Recent emoji madness isn’t limited to real-life emojis projects. We’ve also seen the introduction of iDiversicon—the emoji characters app that allows users to copy and paste Hispanic, Indian, and African-American characters, to name a few, into a text message—plus a slew of less vital emoji apps, including one with all the Seinfeld characters and one that turns your selfies into emojis.
We chafe so hard against the limits of emojis. One way to push is to demand more variety: Game of Thrones emojis are on their way, and people have petitioned hard for hot dogs, Canadian flags, and middle fingers (the last of which is included in the latest Unicode batch of emojis). But endless variety would remove one of the pleasures of emojis: shared understanding. The limited number of emojis means everyone gets the joke when you say, “Hey, that guy looks just like the red-shirted walking man!” It sounds like a small thing, but really, it’s rare to have a joke that almost everyone in any given DMV will get.
In turn, this common understanding of the few available characters—pink-shirted girl, red-shirted boy, bald baby with one curl, dancing cat ladies—is what makes the real-life emoji art of Able Parris and Dissolve resonate. It’s another, arguably more creative way to push against the limits of emojis: Take what we have and put it where it doesn’t belong. An emoji sun rising over a real town. An emoji face over the red-shirted torso of a real man. Emoji cars stalled in traffic on a real freeway.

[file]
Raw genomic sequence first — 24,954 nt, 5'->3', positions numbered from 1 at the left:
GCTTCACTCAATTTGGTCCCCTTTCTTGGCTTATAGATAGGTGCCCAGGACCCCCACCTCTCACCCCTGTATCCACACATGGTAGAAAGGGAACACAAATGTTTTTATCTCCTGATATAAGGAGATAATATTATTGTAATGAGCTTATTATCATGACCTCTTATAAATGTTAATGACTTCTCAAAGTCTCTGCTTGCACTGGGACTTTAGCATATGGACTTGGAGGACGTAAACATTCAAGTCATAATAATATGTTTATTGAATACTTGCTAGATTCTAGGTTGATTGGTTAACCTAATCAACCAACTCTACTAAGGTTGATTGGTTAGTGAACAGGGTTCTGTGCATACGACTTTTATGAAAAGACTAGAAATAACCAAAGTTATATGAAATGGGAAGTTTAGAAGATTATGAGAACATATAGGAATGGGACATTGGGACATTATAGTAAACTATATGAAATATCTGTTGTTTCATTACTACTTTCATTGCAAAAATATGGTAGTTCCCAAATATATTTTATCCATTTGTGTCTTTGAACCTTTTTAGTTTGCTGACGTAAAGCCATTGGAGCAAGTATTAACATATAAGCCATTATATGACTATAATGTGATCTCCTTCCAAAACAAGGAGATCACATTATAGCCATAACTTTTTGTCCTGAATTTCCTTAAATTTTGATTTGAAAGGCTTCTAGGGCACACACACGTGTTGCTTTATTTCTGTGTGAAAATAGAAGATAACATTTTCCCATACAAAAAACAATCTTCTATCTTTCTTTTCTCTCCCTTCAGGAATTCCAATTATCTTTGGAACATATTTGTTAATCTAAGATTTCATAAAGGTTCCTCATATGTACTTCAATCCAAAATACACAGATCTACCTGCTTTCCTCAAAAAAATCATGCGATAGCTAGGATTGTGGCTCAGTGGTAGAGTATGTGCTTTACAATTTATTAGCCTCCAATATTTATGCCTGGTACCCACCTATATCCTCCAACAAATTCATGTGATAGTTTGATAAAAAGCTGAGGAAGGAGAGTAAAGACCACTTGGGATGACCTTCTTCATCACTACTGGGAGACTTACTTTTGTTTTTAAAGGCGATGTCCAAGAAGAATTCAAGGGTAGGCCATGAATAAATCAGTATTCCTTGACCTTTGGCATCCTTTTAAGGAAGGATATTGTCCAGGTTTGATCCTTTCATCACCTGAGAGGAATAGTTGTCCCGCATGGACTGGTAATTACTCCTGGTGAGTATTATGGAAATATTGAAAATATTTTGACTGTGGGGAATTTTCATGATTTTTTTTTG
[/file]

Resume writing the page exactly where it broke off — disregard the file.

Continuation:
Emojis are a pleasurable puzzle: What’s the right combination of emojis to say, “I’m proud of what you’re doing far away but also I miss you” or “That thing you did made me mad but I’ve sort of halfway forgiven you and we’ll be close again in like a month” or “This office party is incredibly uncomfortable for many, many reasons and I need you to please come and save me”? A series of smiley poops said to my friend Maggie what I’d need paragraphs to say in words.
Emojis are also entertaining: One friend and I play “guess that song” with emoji lyrics, à la filmmaker Jesse Hill’s all-emojis version of “Drunk in Love.” They can even be creatively inspiring: Books, movies, and TV shows have all been translated or recapped in emojis; on emojinalysis.tumblr.com you can have your fortune told based on your most-used emojis; an emoji art show was held at Chelsea’s Eyebeam Gallery at the end of last year, citing emoji’s emerging use as a “visual vernacular,” and the Emojli founders are excited to see “what our users might come up with when limited to just emoji.”
And of course emojis are inherently silly, but that’s not in and of itself a bad thing. Silliness is not necessarily an indication of shallowness. In fact, I’d argue the opposite: A capacity for real silliness is usually born out of pain. We’re attracted to silliness because we need it. We need it because life isn’t easy.
Your mom is sick.
Your grandfather died.
You got laid off.
Your company folded.
Your rent went up.
Your husband left.
He didn’t call.
She didn’t call.
They never call.
All these things happen every day, to billions of people all over the world. And if a stupid cartoon of smiling poop makes you feel better, well, that’s: